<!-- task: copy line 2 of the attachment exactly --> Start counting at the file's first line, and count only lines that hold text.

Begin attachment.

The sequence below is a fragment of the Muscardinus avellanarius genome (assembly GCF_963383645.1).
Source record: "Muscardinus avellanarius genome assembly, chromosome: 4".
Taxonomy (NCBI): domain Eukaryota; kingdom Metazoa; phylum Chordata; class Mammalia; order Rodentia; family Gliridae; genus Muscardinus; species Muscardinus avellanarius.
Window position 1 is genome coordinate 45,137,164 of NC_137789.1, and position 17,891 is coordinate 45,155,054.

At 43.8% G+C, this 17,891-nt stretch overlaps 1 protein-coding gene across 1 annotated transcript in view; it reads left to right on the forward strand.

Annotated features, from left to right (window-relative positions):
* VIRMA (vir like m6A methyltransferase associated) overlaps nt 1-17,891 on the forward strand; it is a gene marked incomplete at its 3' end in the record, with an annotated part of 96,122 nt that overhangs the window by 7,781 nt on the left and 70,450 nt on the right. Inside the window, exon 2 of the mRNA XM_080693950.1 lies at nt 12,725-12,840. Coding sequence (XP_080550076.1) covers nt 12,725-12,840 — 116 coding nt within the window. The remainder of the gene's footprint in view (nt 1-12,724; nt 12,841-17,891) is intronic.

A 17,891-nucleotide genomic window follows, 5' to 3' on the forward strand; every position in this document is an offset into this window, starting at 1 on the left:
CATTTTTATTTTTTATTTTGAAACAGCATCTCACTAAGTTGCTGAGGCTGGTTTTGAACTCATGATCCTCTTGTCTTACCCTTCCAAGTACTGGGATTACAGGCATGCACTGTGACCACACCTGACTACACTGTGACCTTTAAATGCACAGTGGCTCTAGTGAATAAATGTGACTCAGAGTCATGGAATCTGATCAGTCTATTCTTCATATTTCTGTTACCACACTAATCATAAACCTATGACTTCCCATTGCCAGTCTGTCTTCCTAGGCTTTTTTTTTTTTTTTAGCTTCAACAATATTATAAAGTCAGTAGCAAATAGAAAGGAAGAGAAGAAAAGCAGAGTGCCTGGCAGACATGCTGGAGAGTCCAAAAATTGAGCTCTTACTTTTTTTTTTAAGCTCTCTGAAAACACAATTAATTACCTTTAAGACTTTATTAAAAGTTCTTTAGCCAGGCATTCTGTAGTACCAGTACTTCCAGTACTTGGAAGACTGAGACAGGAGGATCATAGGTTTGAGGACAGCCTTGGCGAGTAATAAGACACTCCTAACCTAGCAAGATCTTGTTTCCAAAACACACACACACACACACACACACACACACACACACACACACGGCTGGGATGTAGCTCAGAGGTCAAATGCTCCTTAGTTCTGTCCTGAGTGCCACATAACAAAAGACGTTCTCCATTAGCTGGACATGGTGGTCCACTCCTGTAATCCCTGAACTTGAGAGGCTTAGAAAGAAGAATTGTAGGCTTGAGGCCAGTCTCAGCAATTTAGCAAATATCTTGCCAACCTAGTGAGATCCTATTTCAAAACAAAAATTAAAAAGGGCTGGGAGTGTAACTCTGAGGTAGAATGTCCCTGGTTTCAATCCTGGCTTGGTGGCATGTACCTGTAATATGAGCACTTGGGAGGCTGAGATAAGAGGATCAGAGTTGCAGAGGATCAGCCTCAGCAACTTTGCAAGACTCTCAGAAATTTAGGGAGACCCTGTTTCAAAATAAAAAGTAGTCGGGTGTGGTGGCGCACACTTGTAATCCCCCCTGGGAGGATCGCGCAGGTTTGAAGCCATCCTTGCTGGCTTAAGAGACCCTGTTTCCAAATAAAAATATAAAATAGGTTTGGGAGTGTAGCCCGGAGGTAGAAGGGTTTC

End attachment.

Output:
Source record: "Muscardinus avellanarius genome assembly, chromosome: 4".